Minnesota's Prescription DWI Drug Laws Can Snare Even Innocent Conduct
A 37-year veteran of the Minnesota Attorney General's Office and staunch proponent of aggressive DWI laws may have been guilty of breaking Minnesota's DWI laws without even realizing it. His story highlights the absurdity of Minnesota's prescription drug DWI laws, a story about Minnesota's Prescription Drug DWI Laws that we've discussed here in the past.
Here's what you need to know: It is a crime to drive a car in Minnesota with schedule I or II narcotics in your system??
1. even when you have a prescription, and
2. even when you are not impaired in any way.
Lucky for Minnesotans, the Legislature realizes that this is absurd â?? that's why it is an affirmative defense to the criminal charges to prove that you had a valid prescription.
However, the Legislature missed the boat on one key point; even with a valid prescription, you will still lose your license if you have any of a wide variety of prescription drugs in your system. See our previous blog post about DWI-Drugs for more about the law (but that's not required reading). But here are the two relevant statutes:
The crime of DWI includes:
It is a crime for any person to drive, operate, or be in physical control of any motor vehicleâ?¦ when: (7) the person's body contains any amount of a controlled substance listed in Schedule I or II, or its metabolite, other than marijuana or tetrahydrocannabinols.
Minnesota Statute, Sec. 169A.20, Subd. 1 (emphasis added).
The law also requires the Commissioner revoke one's license to drive for the same conduct:
[T]he person submitted to a test and the test results indicate â?¦ the presence of a controlled substance listed in Schedule I or II or its metabolite, â?¦ then the commissioner shall revoke the person's license or permit to driveâ?¦.
Minnesota Statute, Sec. 169A.52, Subd. 4(a) (again, emphasis added)
The Road to Hell is Paved with Good Intentions
Want a concrete example of how crazy these current DWI laws are? Last week during a Minnesota DWI Task Force meeting Joel Watne, the retired assistant attorney general we referenced at the start of this blog, attempted to justify the current DWI prescription drug law by telling his own story. According to this story, Mr Watne underwent a surgical procedure and a doctor prescribed him a pain killer â?? "oxy,| I believe he said. Knowing that it was a crime to drive while having a Schedule II drug in his system and that he would lose his license, he described how a 37-year veteran of the attorney general's office would make sure he was not breaking the law:
|I stopped taking the medication before I drove.|
Makes sense, right? Mr. Watne's situation is not unique â?? thousands undergo routine surgery every year, and are prescribed pain medication. But here's the thing: how could Mr. Watne know that the oxy was no longer detectible in his blood or urine? One member of the DWI Task Force pointed out that it is not only a crime to have the drug in his system, but it is also a crime to have a metabolite detected, and metabolites can stay in your system for days.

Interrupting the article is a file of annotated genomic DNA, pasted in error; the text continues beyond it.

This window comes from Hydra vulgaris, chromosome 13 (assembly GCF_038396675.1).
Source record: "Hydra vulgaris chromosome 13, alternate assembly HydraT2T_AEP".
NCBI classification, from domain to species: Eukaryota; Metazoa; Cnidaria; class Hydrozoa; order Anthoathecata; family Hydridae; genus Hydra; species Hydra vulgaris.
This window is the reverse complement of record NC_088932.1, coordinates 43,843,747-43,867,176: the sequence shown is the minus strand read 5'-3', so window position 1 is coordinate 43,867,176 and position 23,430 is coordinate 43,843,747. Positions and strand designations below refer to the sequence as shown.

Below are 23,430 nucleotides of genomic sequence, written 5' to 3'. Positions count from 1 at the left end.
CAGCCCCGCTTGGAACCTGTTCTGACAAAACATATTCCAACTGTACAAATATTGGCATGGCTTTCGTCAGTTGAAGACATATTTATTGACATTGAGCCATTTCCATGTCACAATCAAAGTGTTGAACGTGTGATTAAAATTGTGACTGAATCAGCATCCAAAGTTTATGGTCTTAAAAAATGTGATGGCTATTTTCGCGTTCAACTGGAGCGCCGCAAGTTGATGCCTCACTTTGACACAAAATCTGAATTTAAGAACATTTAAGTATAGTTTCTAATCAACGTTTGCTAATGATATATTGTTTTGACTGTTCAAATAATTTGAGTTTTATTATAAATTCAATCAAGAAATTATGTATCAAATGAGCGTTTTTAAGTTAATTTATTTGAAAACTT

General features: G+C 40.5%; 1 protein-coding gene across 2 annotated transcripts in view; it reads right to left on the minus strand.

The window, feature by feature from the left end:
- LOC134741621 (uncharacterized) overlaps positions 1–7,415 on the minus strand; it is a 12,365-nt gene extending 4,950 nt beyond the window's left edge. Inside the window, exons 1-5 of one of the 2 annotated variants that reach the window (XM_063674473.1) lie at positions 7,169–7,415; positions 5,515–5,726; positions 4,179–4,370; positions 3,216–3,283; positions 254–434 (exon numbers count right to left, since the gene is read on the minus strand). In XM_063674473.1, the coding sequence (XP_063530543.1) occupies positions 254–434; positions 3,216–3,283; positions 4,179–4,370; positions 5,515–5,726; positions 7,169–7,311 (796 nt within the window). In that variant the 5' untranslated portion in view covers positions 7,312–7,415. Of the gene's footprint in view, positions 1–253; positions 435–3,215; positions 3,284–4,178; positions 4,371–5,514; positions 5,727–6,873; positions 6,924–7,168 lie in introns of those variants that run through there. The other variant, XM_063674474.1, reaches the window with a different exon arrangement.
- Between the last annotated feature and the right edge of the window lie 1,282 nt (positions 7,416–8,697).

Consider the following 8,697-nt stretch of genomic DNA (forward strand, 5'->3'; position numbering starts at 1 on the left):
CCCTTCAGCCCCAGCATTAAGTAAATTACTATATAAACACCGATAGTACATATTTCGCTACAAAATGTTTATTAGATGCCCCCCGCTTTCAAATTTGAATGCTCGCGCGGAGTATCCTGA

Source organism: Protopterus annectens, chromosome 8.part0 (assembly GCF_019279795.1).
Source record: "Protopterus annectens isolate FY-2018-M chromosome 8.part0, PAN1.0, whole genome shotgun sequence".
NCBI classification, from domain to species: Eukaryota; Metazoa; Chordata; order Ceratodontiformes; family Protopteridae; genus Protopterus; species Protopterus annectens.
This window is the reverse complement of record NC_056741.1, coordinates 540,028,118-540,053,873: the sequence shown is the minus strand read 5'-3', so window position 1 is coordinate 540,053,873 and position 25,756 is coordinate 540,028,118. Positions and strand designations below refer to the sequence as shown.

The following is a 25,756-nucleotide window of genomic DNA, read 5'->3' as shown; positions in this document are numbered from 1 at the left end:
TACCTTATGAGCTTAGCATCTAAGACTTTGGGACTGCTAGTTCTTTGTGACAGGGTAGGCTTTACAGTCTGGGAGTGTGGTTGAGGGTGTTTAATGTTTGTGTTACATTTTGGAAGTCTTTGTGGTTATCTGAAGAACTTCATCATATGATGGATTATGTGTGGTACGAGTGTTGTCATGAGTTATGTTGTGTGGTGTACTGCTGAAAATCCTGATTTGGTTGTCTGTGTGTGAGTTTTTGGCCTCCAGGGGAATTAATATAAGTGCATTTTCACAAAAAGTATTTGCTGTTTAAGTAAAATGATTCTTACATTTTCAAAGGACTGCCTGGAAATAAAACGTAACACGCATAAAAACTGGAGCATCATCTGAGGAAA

While it would be difficult to estimate the amount of time oxycodone (oxycontinÂ®) would have been detectible in Mr. Watne's blood or urine, we do know that as oxycodone metabolizes it can be found as morphine for a much longer period of time! (We've defended cases like this in other contexts, but the pharmacology is fascinating.)
The Rest of the Storyâ?¦
The irony is this: Mr. Watne would never intentionally do anything to violate the law, particularly Minnesota's impaired driving laws â?? he was partly responsible for drafting many of them. But he may have very well violated them, despite the best of intentions, and without ever posing any risk to himself or others.
If Mr. Watne continues this behavior he could find himself involved in a traffic accident someday with dire consequences. If officers see a prescription bottle and Mr. Watne is a bit dazed (from the accident), they could force him to submit to a blood or urine test that exposes a controlled II prescription drug in his system, either some form of oxy, or (even worse) morphine . . . which he did not even take!
He would need a hell of a good attorney and a forensic expert to help him prove he took a pain narcotic in accordance with his prescription that metabolized into morphine, and he was not impaired. If successful we might be able to get Mr. Watne acquitted of criminal charges, but under the current law, it would be impossible to save Joel Watne's driver's license.
Could Joel Watne one day be our client? Unless and until the Legislature changes the absurd consequences of our DWI law, and allows drivers to at least try to provide proof of a valid prescription to defend against a license revocation, the chance exists.